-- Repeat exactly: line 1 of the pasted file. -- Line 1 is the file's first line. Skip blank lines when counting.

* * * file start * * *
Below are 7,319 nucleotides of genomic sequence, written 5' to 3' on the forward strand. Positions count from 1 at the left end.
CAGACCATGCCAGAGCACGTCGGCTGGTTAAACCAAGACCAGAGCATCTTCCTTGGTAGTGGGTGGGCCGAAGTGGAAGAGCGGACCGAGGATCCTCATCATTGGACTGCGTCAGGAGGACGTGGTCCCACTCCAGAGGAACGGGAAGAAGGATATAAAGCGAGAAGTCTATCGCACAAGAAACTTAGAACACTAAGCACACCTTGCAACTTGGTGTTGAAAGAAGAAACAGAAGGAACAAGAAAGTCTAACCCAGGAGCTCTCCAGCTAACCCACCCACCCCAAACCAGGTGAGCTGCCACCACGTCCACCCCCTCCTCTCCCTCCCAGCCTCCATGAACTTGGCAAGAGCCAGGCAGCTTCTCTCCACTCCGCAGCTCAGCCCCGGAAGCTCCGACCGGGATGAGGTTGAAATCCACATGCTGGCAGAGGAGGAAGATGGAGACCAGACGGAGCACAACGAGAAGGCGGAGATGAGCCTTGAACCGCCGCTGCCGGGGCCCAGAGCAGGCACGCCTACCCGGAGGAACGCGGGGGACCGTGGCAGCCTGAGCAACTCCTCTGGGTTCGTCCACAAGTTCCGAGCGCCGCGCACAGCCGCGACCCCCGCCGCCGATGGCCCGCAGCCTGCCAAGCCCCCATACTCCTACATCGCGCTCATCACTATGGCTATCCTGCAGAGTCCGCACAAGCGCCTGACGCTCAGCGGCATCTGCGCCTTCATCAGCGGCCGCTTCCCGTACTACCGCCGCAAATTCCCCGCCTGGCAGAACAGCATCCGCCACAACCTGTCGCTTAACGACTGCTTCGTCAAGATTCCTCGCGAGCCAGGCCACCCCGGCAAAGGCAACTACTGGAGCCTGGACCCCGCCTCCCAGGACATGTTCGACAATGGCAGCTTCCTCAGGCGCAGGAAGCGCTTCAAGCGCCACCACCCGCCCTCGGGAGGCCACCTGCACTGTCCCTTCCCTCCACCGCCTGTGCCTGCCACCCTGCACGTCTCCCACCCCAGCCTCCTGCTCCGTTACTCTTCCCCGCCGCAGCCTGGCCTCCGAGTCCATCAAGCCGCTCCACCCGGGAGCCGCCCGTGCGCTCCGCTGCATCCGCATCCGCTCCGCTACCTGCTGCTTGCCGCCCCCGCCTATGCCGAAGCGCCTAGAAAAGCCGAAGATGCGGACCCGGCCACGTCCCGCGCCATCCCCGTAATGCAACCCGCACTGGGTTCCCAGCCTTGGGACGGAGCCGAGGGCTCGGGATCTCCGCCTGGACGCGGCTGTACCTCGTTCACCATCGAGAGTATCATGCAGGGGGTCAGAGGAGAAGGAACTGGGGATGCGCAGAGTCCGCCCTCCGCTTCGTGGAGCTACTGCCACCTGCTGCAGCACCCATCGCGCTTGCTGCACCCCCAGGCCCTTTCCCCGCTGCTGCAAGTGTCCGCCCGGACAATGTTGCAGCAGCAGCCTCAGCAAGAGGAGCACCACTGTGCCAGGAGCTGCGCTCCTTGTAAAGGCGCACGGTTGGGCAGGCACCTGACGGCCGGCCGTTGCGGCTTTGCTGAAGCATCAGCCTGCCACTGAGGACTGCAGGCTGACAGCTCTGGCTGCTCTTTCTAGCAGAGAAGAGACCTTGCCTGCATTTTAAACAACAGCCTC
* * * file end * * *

Below are 7,319 nucleotides of genomic sequence, written 5' to 3' on the forward strand. Positions count from 1 at the left end.